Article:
The war seemed fought with as much paper as bullets, what with the letters and the passes and permissions piled on the table, orders received and recorded, recordings of conferences noted down. (40.55)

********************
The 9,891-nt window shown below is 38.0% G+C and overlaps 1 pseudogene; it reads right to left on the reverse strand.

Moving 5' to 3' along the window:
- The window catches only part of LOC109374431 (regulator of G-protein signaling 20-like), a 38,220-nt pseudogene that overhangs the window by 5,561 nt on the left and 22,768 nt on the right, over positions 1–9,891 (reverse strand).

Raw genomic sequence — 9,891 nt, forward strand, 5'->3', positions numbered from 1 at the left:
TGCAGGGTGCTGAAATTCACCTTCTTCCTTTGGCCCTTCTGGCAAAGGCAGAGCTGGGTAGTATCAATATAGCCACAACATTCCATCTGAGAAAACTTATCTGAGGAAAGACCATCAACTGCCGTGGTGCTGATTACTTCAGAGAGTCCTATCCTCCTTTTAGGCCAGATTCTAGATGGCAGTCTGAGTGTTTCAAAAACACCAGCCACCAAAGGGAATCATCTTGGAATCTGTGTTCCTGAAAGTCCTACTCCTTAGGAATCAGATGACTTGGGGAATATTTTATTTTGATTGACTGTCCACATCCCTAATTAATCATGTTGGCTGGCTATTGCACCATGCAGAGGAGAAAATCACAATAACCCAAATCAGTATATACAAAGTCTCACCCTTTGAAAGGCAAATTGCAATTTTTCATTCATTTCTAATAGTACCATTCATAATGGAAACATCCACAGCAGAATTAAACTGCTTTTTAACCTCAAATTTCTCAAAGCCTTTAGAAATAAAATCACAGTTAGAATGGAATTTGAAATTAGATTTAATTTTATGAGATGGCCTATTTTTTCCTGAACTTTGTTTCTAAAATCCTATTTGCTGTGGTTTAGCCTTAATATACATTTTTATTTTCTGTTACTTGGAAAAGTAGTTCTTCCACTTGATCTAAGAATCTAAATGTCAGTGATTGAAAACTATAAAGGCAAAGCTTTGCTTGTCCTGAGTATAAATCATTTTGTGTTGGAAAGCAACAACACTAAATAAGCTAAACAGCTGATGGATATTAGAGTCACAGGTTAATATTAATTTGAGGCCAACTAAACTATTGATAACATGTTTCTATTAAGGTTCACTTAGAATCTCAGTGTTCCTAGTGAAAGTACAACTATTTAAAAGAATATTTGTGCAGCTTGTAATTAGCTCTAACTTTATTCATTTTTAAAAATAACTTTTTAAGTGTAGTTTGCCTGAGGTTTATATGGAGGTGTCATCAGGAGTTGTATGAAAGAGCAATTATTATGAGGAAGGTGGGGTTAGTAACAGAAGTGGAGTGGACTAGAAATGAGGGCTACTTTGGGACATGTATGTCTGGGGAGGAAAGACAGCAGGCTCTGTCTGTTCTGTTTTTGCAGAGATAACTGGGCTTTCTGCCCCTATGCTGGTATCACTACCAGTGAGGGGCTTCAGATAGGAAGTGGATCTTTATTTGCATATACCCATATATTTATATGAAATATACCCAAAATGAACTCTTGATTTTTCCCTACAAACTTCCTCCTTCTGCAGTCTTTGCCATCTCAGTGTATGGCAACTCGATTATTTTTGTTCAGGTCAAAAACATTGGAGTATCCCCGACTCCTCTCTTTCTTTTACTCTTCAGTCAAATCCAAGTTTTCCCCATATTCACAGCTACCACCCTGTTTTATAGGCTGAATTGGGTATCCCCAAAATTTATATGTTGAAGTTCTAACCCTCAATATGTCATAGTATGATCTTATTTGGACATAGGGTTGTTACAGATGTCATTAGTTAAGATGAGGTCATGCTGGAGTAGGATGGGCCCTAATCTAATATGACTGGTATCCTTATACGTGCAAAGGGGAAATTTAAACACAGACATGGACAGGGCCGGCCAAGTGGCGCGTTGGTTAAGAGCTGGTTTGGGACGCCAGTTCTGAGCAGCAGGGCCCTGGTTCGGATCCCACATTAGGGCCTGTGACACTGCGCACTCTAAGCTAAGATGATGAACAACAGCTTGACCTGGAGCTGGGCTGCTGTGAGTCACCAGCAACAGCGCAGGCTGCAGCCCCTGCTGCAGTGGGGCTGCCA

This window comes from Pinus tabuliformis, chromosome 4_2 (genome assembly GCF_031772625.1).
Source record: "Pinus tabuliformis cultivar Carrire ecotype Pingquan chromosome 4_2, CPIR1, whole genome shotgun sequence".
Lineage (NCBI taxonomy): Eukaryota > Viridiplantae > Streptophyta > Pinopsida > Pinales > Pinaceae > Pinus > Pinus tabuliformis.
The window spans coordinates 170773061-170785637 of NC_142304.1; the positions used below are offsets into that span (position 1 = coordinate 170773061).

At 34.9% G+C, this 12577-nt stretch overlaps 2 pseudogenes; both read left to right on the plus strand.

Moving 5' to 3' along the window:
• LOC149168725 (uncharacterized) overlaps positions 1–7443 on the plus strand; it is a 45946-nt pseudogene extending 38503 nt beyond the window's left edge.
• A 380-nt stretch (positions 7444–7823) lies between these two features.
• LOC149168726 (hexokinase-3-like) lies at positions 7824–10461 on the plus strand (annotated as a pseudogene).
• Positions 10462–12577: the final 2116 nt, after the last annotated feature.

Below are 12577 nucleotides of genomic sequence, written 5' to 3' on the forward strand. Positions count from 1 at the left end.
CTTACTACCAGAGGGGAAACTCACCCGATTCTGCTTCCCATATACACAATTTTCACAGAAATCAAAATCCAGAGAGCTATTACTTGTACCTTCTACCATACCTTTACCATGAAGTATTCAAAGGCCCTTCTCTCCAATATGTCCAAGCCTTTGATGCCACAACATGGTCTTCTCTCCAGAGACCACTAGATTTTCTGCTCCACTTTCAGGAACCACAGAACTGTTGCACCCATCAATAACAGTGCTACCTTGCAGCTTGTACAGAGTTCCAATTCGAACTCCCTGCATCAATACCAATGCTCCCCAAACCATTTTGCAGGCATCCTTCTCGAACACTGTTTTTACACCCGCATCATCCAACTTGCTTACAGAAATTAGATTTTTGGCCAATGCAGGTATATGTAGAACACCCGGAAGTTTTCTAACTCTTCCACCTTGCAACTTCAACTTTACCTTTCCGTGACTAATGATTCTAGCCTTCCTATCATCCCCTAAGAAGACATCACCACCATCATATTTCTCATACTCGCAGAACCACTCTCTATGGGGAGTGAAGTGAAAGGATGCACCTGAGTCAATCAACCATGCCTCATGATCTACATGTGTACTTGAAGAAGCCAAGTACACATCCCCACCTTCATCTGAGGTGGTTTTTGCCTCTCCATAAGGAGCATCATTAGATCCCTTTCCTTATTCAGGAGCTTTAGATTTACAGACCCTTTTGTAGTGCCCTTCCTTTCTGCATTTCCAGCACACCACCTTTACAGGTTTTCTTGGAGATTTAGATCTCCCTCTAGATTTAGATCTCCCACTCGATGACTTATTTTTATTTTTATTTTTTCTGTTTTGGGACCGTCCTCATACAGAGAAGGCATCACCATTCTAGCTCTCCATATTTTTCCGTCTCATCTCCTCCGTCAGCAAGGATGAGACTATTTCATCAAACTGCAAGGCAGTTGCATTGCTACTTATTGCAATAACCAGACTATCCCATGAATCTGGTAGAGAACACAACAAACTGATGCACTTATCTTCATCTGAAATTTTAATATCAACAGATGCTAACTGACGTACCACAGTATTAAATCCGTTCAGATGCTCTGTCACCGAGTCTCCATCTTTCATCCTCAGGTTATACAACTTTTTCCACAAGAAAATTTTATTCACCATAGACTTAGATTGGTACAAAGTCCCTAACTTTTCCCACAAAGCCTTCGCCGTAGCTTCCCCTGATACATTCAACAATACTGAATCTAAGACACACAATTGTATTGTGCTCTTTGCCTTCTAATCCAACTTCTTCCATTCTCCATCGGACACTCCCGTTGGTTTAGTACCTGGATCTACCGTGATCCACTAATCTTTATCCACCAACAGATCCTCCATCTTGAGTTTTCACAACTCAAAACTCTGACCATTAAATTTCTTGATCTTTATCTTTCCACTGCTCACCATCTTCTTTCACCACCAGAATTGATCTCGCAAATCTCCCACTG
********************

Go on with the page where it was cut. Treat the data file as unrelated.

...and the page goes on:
Here's what's kind of fascinating about Isabel: For a young slave girl who carries little to no value in society, she sees the broadest picture of the war out of any character in the story. She witnesses the deplorable conditions the prisoners of war are kept in, as well as the privileged, bloodless state of military leaders off the battlefield. Being "chained between two nations," as she says, may not afford her great opportunities in using either army to gain freedom, but it does give her a panoramic view of the conflict's two sides.